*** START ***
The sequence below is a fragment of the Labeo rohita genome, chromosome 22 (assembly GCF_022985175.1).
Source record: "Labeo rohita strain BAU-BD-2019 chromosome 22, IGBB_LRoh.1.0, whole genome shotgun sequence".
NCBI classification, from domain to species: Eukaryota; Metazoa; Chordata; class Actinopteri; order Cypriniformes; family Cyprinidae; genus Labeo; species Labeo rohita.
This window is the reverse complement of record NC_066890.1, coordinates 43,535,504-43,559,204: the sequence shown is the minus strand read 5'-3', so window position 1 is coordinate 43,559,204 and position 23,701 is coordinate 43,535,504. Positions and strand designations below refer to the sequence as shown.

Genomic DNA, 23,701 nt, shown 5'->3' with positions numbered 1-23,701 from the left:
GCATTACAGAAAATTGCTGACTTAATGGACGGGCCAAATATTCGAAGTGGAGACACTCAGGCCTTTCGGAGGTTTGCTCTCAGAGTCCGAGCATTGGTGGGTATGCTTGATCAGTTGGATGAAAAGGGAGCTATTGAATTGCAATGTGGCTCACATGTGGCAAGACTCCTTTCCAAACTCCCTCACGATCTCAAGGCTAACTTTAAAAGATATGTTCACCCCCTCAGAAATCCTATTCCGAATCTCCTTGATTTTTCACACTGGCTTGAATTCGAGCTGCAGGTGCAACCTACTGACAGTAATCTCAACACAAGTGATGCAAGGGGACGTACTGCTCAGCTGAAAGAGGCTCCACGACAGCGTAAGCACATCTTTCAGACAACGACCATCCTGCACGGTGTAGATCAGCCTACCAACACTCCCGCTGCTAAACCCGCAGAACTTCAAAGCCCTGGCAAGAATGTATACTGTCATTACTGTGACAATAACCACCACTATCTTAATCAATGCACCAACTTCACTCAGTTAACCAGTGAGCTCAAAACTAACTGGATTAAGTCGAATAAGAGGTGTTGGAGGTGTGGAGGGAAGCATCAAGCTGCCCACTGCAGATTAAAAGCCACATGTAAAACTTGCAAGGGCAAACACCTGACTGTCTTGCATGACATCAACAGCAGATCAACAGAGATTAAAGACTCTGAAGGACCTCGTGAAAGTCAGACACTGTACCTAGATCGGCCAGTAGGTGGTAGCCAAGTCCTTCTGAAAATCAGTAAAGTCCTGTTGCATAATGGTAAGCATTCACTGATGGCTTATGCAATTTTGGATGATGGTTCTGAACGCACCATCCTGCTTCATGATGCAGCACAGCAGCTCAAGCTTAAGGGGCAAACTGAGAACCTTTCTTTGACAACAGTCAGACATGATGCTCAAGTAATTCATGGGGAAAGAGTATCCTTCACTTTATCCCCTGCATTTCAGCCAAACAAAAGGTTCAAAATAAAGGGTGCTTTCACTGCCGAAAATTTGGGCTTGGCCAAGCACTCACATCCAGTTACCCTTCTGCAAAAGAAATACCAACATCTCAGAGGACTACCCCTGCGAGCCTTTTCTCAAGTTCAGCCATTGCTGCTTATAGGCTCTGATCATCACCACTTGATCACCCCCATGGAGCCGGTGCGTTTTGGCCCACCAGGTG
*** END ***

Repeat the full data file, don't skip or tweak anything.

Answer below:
The sequence below is a fragment of the Labeo rohita genome, chromosome 22 (assembly GCF_022985175.1).
Source record: "Labeo rohita strain BAU-BD-2019 chromosome 22, IGBB_LRoh.1.0, whole genome shotgun sequence".
NCBI classification, from domain to species: Eukaryota; Metazoa; Chordata; class Actinopteri; order Cypriniformes; family Cyprinidae; genus Labeo; species Labeo rohita.
This window is the reverse complement of record NC_066890.1, coordinates 43,535,504-43,559,204: the sequence shown is the minus strand read 5'-3', so window position 1 is coordinate 43,559,204 and position 23,701 is coordinate 43,535,504. Positions and strand designations below refer to the sequence as shown.

Genomic DNA, 23,701 nt, shown 5'->3' with positions numbered 1-23,701 from the left:
GCATTACAGAAAATTGCTGACTTAATGGACGGGCCAAATATTCGAAGTGGAGACACTCAGGCCTTTCGGAGGTTTGCTCTCAGAGTCCGAGCATTGGTGGGTATGCTTGATCAGTTGGATGAAAAGGGAGCTATTGAATTGCAATGTGGCTCACATGTGGCAAGACTCCTTTCCAAACTCCCTCACGATCTCAAGGCTAACTTTAAAAGATATGTTCACCCCCTCAGAAATCCTATTCCGAATCTCCTTGATTTTTCACACTGGCTTGAATTCGAGCTGCAGGTGCAACCTACTGACAGTAATCTCAACACAAGTGATGCAAGGGGACGTACTGCTCAGCTGAAAGAGGCTCCACGACAGCGTAAGCACATCTTTCAGACAACGACCATCCTGCACGGTGTAGATCAGCCTACCAACACTCCCGCTGCTAAACCCGCAGAACTTCAAAGCCCTGGCAAGAATGTATACTGTCATTACTGTGACAATAACCACCACTATCTTAATCAATGCACCAACTTCACTCAGTTAACCAGTGAGCTCAAAACTAACTGGATTAAGTCGAATAAGAGGTGTTGGAGGTGTGGAGGGAAGCATCAAGCTGCCCACTGCAGATTAAAAGCCACATGTAAAACTTGCAAGGGCAAACACCTGACTGTCTTGCATGACATCAACAGCAGATCAACAGAGATTAAAGACTCTGAAGGACCTCGTGAAAGTCAGACACTGTACCTAGATCGGCCAGTAGGTGGTAGCCAAGTCCTTCTGAAAATCAGTAAAGTCCTGTTGCATAATGGTAAGCATTCACTGATGGCTTATGCAATTTTGGATGATGGTTCTGAACGCACCATCCTGCTTCATGATGCAGCACAGCAGCTCAAGCTTAAGGGGCAAACTGAGAACCTTTCTTTGACAACAGTCAGACATGATGCTCAAGTAATTCATGGGGAAAGAGTATCCTTCACTTTATCCCCTGCATTTCAGCCAAACAAAAGGTTCAAAATAAAGGGTGCTTTCACTGCCGAAAATTTGGGCTTGGCCAAGCACTCACATCCAGTTACCCTTCTGCAAAAGAAATACCAACATCTCAGAGGACTACCCCTGCGAGCCTTTTCTCAAGTTCAGCCATTGCTGCTTATAGGCTCTGATCATCACCACTTGATCACCCCCATGGAGCCGGTGCGTTTTGGCCCACCAGGTG